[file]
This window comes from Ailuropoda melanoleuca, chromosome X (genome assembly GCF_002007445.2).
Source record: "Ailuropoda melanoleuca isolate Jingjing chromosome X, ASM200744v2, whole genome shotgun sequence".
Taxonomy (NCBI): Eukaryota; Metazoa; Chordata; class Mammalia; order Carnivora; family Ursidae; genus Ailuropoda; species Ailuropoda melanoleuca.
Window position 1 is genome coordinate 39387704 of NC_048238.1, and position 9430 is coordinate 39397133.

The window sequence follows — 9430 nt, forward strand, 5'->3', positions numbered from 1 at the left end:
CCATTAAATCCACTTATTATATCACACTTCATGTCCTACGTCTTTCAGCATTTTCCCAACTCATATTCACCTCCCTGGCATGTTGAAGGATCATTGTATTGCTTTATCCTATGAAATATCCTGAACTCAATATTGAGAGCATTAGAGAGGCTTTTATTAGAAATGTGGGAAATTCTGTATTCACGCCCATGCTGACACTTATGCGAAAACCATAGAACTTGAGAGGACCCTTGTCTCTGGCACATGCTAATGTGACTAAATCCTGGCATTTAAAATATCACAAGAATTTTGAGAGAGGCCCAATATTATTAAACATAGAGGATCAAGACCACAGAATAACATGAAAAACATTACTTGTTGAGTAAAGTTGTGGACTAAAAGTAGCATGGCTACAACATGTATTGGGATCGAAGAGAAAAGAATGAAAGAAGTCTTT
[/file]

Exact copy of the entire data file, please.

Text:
This window comes from Ailuropoda melanoleuca, chromosome X (genome assembly GCF_002007445.2).
Source record: "Ailuropoda melanoleuca isolate Jingjing chromosome X, ASM200744v2, whole genome shotgun sequence".
Taxonomy (NCBI): Eukaryota; Metazoa; Chordata; class Mammalia; order Carnivora; family Ursidae; genus Ailuropoda; species Ailuropoda melanoleuca.
Window position 1 is genome coordinate 39387704 of NC_048238.1, and position 9430 is coordinate 39397133.

The window sequence follows — 9430 nt, forward strand, 5'->3', positions numbered from 1 at the left end:
CCATTAAATCCACTTATTATATCACACTTCATGTCCTACGTCTTTCAGCATTTTCCCAACTCATATTCACCTCCCTGGCATGTTGAAGGATCATTGTATTGCTTTATCCTATGAAATATCCTGAACTCAATATTGAGAGCATTAGAGAGGCTTTTATTAGAAATGTGGGAAATTCTGTATTCACGCCCATGCTGACACTTATGCGAAAACCATAGAACTTGAGAGGACCCTTGTCTCTGGCACATGCTAATGTGACTAAATCCTGGCATTTAAAATATCACAAGAATTTTGAGAGAGGCCCAATATTATTAAACATAGAGGATCAAGACCACAGAATAACATGAAAAACATTACTTGTTGAGTAAAGTTGTGGACTAAAAGTAGCATGGCTACAACATGTATTGGGATCGAAGAGAAAAGAATGAAAGAAGTCTTT